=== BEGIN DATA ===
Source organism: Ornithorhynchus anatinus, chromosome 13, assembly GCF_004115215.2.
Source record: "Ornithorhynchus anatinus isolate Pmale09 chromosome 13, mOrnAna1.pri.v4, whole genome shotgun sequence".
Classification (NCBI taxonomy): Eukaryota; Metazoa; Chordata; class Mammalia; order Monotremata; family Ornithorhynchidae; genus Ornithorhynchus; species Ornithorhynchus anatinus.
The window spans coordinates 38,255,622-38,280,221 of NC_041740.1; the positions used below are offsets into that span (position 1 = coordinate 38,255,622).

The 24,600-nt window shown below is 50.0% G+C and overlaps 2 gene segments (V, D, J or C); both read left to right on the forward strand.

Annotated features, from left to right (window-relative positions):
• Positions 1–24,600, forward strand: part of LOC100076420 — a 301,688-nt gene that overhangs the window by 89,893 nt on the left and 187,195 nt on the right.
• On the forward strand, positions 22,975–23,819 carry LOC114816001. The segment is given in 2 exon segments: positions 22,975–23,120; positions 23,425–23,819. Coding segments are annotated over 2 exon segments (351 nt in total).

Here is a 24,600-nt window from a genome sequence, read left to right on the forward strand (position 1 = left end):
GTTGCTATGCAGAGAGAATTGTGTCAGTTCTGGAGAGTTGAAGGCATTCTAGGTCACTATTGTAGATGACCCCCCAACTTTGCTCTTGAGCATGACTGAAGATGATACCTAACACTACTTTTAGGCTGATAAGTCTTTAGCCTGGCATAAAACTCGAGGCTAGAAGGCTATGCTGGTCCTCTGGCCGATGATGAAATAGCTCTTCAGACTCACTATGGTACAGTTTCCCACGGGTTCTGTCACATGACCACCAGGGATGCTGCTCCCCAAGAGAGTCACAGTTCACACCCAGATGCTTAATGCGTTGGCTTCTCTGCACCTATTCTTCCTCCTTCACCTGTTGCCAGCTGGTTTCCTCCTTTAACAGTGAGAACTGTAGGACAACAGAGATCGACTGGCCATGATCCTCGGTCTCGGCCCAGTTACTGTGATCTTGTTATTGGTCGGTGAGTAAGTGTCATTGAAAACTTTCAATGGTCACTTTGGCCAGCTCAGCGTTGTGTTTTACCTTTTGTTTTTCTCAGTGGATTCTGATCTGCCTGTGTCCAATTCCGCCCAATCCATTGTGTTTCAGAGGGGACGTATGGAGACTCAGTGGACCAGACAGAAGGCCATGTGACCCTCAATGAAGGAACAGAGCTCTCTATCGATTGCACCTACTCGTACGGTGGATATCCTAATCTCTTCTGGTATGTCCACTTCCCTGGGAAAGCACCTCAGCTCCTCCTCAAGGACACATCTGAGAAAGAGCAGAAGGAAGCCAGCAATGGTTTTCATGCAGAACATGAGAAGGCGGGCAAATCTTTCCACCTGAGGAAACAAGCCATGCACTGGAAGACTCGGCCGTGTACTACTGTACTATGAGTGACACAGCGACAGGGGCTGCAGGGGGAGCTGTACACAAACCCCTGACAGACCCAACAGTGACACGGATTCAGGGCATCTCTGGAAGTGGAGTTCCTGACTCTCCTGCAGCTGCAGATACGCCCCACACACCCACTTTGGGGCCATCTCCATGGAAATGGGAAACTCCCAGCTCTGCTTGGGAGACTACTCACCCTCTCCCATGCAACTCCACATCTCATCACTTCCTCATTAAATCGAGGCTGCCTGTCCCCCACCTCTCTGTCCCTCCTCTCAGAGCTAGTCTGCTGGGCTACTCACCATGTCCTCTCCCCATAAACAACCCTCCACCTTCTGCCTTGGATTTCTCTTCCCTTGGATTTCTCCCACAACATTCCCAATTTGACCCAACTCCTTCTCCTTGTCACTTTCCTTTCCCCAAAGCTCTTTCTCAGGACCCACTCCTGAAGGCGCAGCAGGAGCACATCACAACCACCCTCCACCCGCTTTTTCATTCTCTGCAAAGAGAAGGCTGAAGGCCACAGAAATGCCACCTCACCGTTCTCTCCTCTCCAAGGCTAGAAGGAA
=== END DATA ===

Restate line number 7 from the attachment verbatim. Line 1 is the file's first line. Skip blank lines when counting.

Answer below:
• Positions 1–24,600, forward strand: part of LOC100076420 — a 301,688-nt gene that overhangs the window by 89,893 nt on the left and 187,195 nt on the right.